How Do Medication Errors Happen?

A medication error is a mistake in the prescribing, dispensing, or administration of medications that can lead to patient harm. Errors with medication are a form of medical malpractice when caused by a medical provider’s negligence. Errors can occur with both prescription and over-the-counter drugs in any phase of the use process.

The World Health Organization estimates the costs associated with medication errors totals around $42 billion annually. Recent studies have found that between 7,000 and 9,000 people die because of a medication error each year. Many more are harmed by medication. Many users don’t report complications or adverse reactions.

Errors can happen for many reasons, including:

Prescribing Errors

A physician or other health care provider could prescribe the wrong medication, dosage, or frequency. If a patient has allergies or is on other medications, they could fail to consider possible adverse reactions.

Dispensing Errors

This could involve giving the patient the wrong medication, strength, or form, or mislabeling the drug.

Administration and Monitoring Errors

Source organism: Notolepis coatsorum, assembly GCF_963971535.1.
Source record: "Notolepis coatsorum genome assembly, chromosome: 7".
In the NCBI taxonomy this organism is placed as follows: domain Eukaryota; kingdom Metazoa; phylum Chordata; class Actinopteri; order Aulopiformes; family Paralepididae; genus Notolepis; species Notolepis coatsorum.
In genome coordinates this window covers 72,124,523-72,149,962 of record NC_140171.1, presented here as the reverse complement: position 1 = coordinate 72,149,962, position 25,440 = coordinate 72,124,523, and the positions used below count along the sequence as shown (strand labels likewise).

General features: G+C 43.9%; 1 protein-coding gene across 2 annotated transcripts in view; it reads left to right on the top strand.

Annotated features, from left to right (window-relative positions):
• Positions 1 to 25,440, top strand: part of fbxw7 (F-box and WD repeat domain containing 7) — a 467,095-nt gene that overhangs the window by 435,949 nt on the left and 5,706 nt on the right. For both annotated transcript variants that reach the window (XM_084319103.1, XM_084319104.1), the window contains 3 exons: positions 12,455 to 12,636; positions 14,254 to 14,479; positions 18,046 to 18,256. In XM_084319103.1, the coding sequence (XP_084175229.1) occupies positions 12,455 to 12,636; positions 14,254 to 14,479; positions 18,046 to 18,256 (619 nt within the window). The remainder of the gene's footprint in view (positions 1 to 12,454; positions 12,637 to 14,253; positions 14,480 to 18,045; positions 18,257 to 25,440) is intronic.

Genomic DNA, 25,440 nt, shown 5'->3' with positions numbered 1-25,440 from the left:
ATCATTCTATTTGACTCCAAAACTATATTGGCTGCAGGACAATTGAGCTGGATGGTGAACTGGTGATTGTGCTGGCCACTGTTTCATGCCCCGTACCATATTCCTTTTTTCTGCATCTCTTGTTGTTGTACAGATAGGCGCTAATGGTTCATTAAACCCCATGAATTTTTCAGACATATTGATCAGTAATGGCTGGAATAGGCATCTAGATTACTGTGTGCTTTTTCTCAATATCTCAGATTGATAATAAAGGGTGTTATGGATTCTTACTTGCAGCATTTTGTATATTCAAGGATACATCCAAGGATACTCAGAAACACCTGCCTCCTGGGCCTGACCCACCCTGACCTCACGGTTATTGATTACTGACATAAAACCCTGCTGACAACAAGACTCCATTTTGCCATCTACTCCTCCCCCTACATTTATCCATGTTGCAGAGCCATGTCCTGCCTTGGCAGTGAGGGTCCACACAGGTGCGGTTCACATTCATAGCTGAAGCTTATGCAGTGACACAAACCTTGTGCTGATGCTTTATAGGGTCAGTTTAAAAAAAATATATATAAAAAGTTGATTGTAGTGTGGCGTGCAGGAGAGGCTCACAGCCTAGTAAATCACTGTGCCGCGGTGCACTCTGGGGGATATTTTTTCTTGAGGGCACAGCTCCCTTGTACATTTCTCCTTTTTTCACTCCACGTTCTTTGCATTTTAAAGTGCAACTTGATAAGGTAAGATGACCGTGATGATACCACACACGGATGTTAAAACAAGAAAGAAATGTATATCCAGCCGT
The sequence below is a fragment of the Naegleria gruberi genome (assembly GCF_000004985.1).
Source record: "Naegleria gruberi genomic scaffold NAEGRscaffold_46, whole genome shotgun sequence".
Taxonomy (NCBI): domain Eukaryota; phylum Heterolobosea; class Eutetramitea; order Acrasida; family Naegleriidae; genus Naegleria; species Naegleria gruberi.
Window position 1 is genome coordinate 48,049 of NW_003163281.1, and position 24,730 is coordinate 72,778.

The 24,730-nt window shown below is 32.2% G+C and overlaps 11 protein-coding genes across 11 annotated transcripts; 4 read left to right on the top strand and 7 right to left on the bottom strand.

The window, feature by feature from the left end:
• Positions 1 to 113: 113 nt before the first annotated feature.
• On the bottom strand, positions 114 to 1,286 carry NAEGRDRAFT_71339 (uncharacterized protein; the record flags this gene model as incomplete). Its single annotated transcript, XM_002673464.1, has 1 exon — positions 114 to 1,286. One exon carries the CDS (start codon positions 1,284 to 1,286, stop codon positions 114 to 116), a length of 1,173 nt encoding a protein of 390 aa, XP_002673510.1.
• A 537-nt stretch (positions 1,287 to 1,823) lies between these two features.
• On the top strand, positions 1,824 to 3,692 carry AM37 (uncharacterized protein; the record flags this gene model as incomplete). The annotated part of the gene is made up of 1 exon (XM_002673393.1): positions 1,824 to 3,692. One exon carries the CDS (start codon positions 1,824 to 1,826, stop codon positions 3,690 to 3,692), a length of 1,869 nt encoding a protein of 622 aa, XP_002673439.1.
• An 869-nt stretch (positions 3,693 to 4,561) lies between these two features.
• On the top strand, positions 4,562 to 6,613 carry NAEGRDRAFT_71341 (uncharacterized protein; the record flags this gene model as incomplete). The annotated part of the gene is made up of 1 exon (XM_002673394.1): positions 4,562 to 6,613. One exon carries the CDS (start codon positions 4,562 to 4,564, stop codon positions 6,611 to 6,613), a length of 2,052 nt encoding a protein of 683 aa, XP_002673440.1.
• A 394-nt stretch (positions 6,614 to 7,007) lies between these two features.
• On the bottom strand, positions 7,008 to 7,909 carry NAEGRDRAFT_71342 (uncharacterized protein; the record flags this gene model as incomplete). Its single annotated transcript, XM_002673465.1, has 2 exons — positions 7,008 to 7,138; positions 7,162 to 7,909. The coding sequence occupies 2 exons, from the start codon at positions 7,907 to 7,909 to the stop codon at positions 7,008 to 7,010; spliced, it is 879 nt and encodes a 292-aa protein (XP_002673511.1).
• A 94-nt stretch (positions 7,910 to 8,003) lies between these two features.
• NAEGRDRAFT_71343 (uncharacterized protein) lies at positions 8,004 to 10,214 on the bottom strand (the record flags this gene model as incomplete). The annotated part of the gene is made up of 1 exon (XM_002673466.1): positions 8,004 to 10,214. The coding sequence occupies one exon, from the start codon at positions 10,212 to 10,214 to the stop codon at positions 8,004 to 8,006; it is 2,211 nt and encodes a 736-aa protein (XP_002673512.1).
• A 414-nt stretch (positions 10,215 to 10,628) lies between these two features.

A patient could be harmed if they receive the wrong medication, dosage, or form, or if they receive their medication at the wrong time.

For example, the instructions with some medications may say it should be taken with food or liquid. If the patient takes the medicine without eating or drinking enough liquid, their body may not be able to absorb it properly, which could lead to injury.

Other Possible Causes

Medication errors may not be the fault of any single person. Sometimes multiple systemic problems contribute to them. However, other forms of medical malpractice are more brazen. Staff could steal a patient’s medication for personal use.

They might borrow from one patient’s prescription to give to another on the same drug. Staff could be at fault if they ignore a doctor’s medical orders or if those orders are changed without documentation.

Your Pennsylvania medication error lawyer will investigate what happened with your loved one’s medication error and determine who’s liable.

Possible Negative Reactions to Medication Errors

The consequences of a medication error can vary depending on the type of medication wrongfully administered and the patient’s health status. Those with pre-existing conditions are at a greater risk of adverse effects.

Some possible reactions after a medication error include:

  • Nausea